Crypto balance must combat 'scam artists'


Gowon Bowe


Tribune Business Reporter


The Bahamas must strike a balance between facilitating initial coin offerings (ICO) and crypto currency exchanges and combating "scam artists", a top accountant urged yesterday.

Gowon Bowe, the Bahamas Institute of Chartered Accountants (BICA) president, told Tribune Business: "I think for us locally we need to understand what it is and not stifle those who are willing to jump into that space.

"The vast number of crypto currency offerings are not going to be by Bahamians but international investors. What we need to do is protect against scam artists. There is a balance between free market economics and reputational damage."

Mr Bowe, a speaker at the Higgs and Johnson law firm's annual conference, added: "It's not a question or opportunity to be the first movers, but there has not been a willingness from any major jurisdiction to embrace it unreservedly. Everyone has reservations and concerns about it.

"There is a desire to separate the sheep from the goats as it relates to what are legitimate crypto currency operators and those designed to take funds from people eager to ride the tiger and lose all their funds. The difficulty is that the large majority of crypto currencies have no underlying asset that you can understand where the value is coming from."

Bahamian financial regulators are said to be exploring the creation of appropriate regulatory regimes for the emerging blockchain technology and cryptocurrency sectors. Crypto currency advocates have urged The Bahamas to adopt legislation as a key element in plans to establish the nation as a "financial technology" of Fintech hub.

The Central Bank of The Bahamas, responding to a recent spate of companies promoting ICOs and crypto/blockchain solutions, has already moved to warn Bahamians of the risk involved in investing in an unregulated, still-evolving industry.

"The Central Bank of The Bahamas wishes to advise the public that no licence has been granted to crypto currency operators by the Bank or any other financial regulator to offer digital currency, or to provide such services such as cryptocurrency exchanges, crypto loans or crypto and fiat processing in or from within The Bahamas," the regulator warned.

"Persons investing in such products and services do so at their own risk." The Central Bank added that crypto/digital currencies were not legal tender in the Bahamas, are not issued or backed by it, and are not legal foreign currency either.

"The Central Bank does not regulate or supervise virtual currencies, nor has the Bank authorised any entity to operate a virtual currency platform," the Central Bank reiterated. "The public is further advised to seek professional advice with respect to matters regarding savings and investments from legitimate and licensed financial institutions."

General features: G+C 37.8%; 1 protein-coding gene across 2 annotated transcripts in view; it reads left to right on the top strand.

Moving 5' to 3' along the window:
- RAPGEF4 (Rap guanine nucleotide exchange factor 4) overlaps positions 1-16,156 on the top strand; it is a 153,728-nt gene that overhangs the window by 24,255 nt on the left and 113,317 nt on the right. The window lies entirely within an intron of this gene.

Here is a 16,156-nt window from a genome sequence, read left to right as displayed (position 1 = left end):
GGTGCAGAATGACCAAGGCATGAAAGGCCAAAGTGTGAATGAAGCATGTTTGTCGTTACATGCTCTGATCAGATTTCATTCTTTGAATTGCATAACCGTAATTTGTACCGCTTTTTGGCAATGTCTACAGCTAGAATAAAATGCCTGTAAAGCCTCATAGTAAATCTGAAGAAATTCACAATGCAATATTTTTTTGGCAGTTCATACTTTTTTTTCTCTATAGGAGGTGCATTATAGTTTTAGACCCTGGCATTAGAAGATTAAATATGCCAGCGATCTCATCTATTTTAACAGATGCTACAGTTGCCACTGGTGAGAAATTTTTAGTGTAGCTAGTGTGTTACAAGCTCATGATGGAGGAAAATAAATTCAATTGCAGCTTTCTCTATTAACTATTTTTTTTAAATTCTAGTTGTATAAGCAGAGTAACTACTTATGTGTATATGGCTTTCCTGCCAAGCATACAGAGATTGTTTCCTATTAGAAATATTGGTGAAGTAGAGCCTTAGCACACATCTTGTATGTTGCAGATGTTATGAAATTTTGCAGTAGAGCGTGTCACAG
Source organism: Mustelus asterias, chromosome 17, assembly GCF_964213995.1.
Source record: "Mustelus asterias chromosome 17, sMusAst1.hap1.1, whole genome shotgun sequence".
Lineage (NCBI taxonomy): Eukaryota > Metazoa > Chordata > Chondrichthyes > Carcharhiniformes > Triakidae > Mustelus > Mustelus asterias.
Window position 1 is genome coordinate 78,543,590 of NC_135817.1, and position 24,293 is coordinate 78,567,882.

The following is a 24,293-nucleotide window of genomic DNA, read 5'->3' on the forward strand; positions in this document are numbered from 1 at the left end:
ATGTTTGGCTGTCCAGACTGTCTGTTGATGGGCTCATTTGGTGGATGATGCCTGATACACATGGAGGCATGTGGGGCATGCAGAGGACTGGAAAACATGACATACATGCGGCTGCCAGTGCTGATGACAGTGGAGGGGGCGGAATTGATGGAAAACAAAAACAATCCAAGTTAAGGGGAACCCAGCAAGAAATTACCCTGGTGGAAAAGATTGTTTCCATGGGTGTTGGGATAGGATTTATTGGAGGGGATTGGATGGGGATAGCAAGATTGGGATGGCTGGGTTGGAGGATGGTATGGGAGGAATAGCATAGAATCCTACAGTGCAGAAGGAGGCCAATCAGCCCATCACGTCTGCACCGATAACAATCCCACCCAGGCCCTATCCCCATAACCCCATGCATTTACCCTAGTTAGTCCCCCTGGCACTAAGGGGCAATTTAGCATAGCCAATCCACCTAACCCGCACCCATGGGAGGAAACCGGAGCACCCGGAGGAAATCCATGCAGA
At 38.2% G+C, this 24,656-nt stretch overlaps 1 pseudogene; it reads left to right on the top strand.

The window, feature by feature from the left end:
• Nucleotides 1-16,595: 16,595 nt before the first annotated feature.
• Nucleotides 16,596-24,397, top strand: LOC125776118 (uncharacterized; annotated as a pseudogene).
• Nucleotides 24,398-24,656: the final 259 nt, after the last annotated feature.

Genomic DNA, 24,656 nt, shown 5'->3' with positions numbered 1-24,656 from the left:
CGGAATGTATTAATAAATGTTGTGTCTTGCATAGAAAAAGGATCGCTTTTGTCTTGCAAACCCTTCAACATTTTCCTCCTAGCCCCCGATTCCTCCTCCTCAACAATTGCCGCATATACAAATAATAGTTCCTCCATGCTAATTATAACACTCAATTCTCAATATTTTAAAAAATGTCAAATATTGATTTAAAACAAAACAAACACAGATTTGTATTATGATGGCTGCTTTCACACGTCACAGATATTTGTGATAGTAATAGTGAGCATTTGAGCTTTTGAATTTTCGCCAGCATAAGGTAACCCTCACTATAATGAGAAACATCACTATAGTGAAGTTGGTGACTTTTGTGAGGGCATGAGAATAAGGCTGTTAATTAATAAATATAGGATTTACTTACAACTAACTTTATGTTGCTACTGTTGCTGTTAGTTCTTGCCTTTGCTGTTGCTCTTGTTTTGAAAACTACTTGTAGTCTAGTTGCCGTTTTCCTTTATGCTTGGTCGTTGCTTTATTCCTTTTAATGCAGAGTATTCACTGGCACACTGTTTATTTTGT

This led one Bahamian cryptocurrency advocate to call for a friendly regulatory regime that would encourage Bahamian entrepreneurs to bring technology-driven solutions to market.

Wayne Johnson, a corporate manager for the Zucaz Group, told Tribune Business: "The digital economy is here to stay. The legislators have to be thorough with their legislation, but they must do it in a way that creates enthusiasm for entrepreneurs to be able to create solutions in this marketplace.

"You shouldn't bring legislation to block people from the marketplace, but bring solutions to encourage people to start new businesses and bring new wealth into the economy."

Dr Donovan Moxey, head of the steering committee for the Government's Grand Bahama 'technology hub', recently said a regulatory framework to facilitate ICOs and crypto currency exchanges in The Bahamas could be completed within 30 days.

"We are working on a regulatory framework around initial coin offerings (ICOs) and exchanges. I'm a part of the group putting together the regulatory framework, and we hope to have that done in the next 30 days," he confirmed.


banker 4 years ago

"It's not a question or opportunity to be the first movers, but there has not been a willingness from any major jurisdiction to embrace it unreservedly."

Gowon is wrong. The Cayman Islands have embraced it unreservedly and as a result, they are now the world's blockchain center, beating out Crypto Valley in Zug Switzerland. As a result, we are not even in the race to be an emergent technology or blockchain center. We can never catch up, and our financial services will die, being replaced by a Fintech digital economy that is vibrant in more progressive regimes. Once again we will be crumb-catchers from Cayman and Switerland's tables.


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